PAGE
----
A person who stands for election or runs for office, for a position or for an honour, is called a candidate. But first they have to declare their candidacies to the public.
IN March, the Election Committee (EC) will choose Hong Kong’s chief executive for the next five years. Some prominent people are standing, and in the coming weeks they will be seeking the backing of as many of the 1,194 EC members as they can.
Who are running?
THE former government No 2, Carrie Lam Cheng Yuet-ngor (林鄭月娥), appears to be Beijing’s preferred choice. The central government took only four days to approve her resignation as chief secretary, compared with 35 days for John Tsang Chun-wah (曾俊華) after he stepped down as finance minister. Pundits predict a tight race between Lam and Tsang to succeed Leung Chun-ying (梁振英). Other contenders are former security secretary Regina Ip Lau Suk-yee (葉劉淑儀) and retired judge Woo Kwok-hing (胡國興).
What is the first hurdle?
HOPEFULS must be nominated by at least 150 EC members. Lam is expected to meet that target easily as the committee is dominated by pro-establishment fi gures. Tsang too has his backers. But Ip might struggle. In the last CE election in 2012, she withdrew after failing to get 150 nominations. Woo too might not make the cut even though many pan-democrats like him.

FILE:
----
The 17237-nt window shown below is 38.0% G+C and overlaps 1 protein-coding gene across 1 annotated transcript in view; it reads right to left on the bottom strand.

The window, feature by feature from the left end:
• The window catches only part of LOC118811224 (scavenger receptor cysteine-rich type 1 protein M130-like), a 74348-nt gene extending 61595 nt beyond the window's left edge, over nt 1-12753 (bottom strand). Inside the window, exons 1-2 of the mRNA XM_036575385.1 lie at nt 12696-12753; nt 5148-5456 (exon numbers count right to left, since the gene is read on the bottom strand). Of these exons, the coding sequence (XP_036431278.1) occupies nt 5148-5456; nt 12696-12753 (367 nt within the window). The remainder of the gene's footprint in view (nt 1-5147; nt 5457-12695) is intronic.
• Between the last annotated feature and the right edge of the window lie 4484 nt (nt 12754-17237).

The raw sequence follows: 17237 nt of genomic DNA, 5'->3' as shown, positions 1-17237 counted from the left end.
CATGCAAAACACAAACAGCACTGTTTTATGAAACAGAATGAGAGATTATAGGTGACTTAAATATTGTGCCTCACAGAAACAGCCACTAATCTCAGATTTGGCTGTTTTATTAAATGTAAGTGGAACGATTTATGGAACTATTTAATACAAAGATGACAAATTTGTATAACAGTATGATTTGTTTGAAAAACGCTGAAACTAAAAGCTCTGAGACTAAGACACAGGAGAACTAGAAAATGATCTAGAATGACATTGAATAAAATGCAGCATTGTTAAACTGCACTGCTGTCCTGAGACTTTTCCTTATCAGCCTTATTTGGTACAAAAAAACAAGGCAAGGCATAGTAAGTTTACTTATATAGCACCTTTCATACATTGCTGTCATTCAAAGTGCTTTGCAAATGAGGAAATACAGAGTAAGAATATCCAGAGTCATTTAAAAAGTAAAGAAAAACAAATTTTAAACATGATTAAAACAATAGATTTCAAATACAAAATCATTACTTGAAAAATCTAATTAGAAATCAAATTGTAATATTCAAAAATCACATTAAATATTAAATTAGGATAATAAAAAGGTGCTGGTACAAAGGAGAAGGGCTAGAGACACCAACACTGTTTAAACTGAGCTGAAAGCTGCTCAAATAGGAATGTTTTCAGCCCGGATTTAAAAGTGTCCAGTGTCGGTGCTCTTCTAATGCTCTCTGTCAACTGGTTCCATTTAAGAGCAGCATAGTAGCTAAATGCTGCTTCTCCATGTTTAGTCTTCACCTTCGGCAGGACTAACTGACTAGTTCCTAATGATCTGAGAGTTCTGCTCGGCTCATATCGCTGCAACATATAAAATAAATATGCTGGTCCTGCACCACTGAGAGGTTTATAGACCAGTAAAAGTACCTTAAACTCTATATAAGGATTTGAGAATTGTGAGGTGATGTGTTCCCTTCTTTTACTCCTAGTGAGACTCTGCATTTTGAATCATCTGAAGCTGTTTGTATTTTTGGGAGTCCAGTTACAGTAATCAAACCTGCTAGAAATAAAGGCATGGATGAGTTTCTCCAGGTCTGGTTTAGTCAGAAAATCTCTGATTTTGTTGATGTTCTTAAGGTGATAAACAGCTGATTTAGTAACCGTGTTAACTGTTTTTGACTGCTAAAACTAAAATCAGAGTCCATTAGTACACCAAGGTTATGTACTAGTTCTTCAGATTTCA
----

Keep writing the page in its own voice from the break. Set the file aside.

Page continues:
Why can’t everyone vote?
UNDER the Basic Law, the aim is for every registered vote to choose the chief executive. But in 2014 Beijing imposed strict conditions which democrats felt would bar some candidates. The Umbrella protest then occurred and lasted 79 days. In June, 2015 pan-democratic lawmakers vetoed the government’s proposal for the 2017 chief executive election. As a result, there will be no universal suffrage.
Related words and phrases
Election Committee 選舉委員會
term of office 任期
pro-establishment camp 建制派
absolute majority 絕對多數
Basic Law 基本法
universal suffrage 全民公投
Umbrella protest 雨傘運動
Occupy Central movement 佔領中環運動
1. What is your opinion of the candidates? State your opinions of each one.
2. Who is your favourite candidate? Do you think he or she is qualified to lead Hong Kong?
3. Are you happy with the ‘small-circle election’ in which the Election Committee will decide who becomes chief executive?
4. Do you think pan-democrats should have accepted the electoral reforms that would have enabled every registered vote to choose the CE? State your reasons.